Business email compromise attacks work by using a standard phishing scheme and then lending it authority by impersonating a trusted and often high-ranking individual associated with the targeted organization.
In a report released Thursday, August 25, email security provider Avanan describes one particular scam that spoofed the chief financial officer (CFO) of a large sports company in an attempt to steal money.
Phishing attempt disguised as a payment request from CFO
In this attack, the phishing email impersonated the CFO with a request to send a payment to their insurance company. Asking the recipient to make payment via an ACH electronic fund transfer, the email included a forwarded message and an attached PDF file that claimed to be an invoice from West Bend Mutual, an actual insurance provider. The From address in the forwarded message listed West Bend Mutual, but the actual reply address differed from the provider’s real address.
The tipoff that something was fishy came from a banner appearing at the top of the email warning the recipient that “this email may not be from the displayed sender” (Figure A). The banner was added by the organization’s Office 365 installation, a helpful feature that alerted the user to a potential scam.
In a second phishing campaign seen by Avanan, the attackers used the same West Bend Mutual insurance company spoof. In this one, the “Get in touch” email address at the bottom spelled Silver Lining as “Silver Linning.” However, there was no banner notification at the top warning the recipient that the email addresses didn’t match.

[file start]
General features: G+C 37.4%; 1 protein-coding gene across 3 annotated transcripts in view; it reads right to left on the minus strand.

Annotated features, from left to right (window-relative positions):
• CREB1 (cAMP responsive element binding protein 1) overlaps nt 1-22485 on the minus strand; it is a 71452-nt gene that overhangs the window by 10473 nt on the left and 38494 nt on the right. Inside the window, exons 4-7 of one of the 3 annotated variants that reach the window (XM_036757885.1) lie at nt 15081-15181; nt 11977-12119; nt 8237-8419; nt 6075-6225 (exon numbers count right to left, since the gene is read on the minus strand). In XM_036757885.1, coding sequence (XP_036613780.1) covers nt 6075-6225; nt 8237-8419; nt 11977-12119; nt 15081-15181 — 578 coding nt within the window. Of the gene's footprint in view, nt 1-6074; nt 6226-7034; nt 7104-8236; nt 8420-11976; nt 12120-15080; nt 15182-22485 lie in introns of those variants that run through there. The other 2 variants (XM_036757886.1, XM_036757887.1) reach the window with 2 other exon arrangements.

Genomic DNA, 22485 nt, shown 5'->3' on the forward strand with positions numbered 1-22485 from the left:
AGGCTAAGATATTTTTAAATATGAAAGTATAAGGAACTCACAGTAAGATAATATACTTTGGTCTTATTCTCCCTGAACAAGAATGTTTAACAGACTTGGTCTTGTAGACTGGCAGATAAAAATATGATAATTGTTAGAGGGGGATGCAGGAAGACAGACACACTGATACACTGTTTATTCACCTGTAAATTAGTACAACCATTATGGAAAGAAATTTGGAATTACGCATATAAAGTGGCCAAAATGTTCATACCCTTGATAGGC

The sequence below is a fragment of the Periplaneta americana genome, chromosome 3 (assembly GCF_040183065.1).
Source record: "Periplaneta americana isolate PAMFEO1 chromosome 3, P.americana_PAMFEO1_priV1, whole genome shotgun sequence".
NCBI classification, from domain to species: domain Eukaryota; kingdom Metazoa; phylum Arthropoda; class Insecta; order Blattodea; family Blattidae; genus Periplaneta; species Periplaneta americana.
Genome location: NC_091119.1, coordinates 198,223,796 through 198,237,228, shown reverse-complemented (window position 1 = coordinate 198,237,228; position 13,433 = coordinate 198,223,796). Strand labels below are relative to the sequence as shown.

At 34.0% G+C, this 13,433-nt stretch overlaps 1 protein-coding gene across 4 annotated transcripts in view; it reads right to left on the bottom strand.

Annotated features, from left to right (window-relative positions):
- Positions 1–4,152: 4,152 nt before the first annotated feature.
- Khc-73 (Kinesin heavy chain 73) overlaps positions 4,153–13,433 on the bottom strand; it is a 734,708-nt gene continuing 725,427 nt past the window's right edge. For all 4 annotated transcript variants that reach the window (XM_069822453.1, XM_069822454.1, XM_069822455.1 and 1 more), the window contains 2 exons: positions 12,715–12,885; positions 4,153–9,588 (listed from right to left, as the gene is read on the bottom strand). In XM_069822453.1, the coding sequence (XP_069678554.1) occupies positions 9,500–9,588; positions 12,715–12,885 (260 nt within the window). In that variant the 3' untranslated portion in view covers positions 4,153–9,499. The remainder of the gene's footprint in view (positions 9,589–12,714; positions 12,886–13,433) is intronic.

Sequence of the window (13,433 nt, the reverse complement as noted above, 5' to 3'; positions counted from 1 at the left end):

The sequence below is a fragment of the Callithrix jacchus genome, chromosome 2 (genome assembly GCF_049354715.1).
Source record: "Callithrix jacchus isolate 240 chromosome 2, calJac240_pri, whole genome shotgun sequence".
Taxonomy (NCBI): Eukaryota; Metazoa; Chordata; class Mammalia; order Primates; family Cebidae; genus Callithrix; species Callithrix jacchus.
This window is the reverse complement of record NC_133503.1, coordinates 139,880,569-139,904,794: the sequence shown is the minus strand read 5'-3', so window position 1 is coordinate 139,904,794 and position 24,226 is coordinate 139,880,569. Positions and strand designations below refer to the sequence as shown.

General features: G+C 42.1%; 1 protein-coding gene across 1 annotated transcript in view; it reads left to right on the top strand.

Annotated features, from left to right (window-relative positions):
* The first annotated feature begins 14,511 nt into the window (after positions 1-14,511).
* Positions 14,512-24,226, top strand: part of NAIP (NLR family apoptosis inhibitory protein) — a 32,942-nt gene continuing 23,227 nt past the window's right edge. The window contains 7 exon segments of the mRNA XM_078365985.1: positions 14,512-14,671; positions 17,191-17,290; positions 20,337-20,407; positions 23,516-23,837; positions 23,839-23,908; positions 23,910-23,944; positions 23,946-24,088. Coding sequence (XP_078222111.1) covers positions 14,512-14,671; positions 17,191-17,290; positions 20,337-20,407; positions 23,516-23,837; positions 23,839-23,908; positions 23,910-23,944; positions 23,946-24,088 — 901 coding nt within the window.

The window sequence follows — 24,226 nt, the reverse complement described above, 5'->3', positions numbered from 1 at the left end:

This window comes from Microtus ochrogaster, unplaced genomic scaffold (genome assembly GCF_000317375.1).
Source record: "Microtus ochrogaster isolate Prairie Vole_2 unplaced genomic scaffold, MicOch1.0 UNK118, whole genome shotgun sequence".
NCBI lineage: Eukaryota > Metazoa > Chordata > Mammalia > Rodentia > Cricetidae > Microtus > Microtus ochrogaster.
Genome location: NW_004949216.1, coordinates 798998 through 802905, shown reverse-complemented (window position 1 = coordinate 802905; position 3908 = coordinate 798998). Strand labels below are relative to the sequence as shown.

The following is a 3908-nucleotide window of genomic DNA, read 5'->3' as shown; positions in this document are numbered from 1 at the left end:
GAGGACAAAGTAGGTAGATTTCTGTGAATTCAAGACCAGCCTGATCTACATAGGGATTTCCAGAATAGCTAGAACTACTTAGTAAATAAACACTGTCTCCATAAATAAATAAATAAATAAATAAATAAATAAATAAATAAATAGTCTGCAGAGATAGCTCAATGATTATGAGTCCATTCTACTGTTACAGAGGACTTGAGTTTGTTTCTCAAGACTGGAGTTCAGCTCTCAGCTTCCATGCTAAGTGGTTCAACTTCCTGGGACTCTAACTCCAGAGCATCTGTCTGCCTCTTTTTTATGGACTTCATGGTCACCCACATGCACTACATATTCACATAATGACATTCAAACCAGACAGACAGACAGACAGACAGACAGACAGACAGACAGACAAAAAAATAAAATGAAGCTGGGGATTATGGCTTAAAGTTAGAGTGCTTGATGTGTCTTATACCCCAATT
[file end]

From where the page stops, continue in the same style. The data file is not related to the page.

SEE: How credential phishing attacks threaten a host of industries and organizations (TechRepublic)
The first email cited was unsuccessful because the banner alerted the user that something was wrong. However, business email compromise attacks often work for a few different reasons.
By spoofing an executive within the targeted company, these malicious emails take advantage of the desire by employees to please their bosses and managers. These types of emails are also challenging to block.
External email gateways are unable to analyze the context of such a message. They only see that the email is from the CFO or another upper-level executive, so they allow these messages to pass. The banner that alerted the user to a mismatch in the email addresses was the critical defense. But too many of those banners can lead to users simply ignoring them.
Employee cybersecurity education is critical says Avanon
Rather than rely on external email gateways and warning banners, your best bet is to proactively block these types of attacks, so employees don’t have to decide whether a message is legitimate.
However, employee education is still critical, as some volume of phony phishing emails are always going to sneak past your defenses. Toward that end, Avanan offers several tips:
- Inform users to always check the reply-to addresses in an email to make sure they match.
- Instruct employees to ask the original sender for confirmation if unsure about the legitimacy of an email.
- Encourage users to contact someone in your finance group before acting on invoices sent via email.
- Remind employees to read the entire email to scan for inconsistencies, misspellings and other errors.
- Tell users to be dubious of all messages with links and attached files.
- Remind users to share personal information only in real time and in person.
- If your software or security product uses warning banners, be sure not to bombard your users with them. Only turn to such banners at critical times, so the recipients take them more seriously.
- Configure your accounts to notify you of any changes.
- Set up multi-factor authentication for all accounts, especially email.
- Use a password manager within your organization to create and store user passwords.
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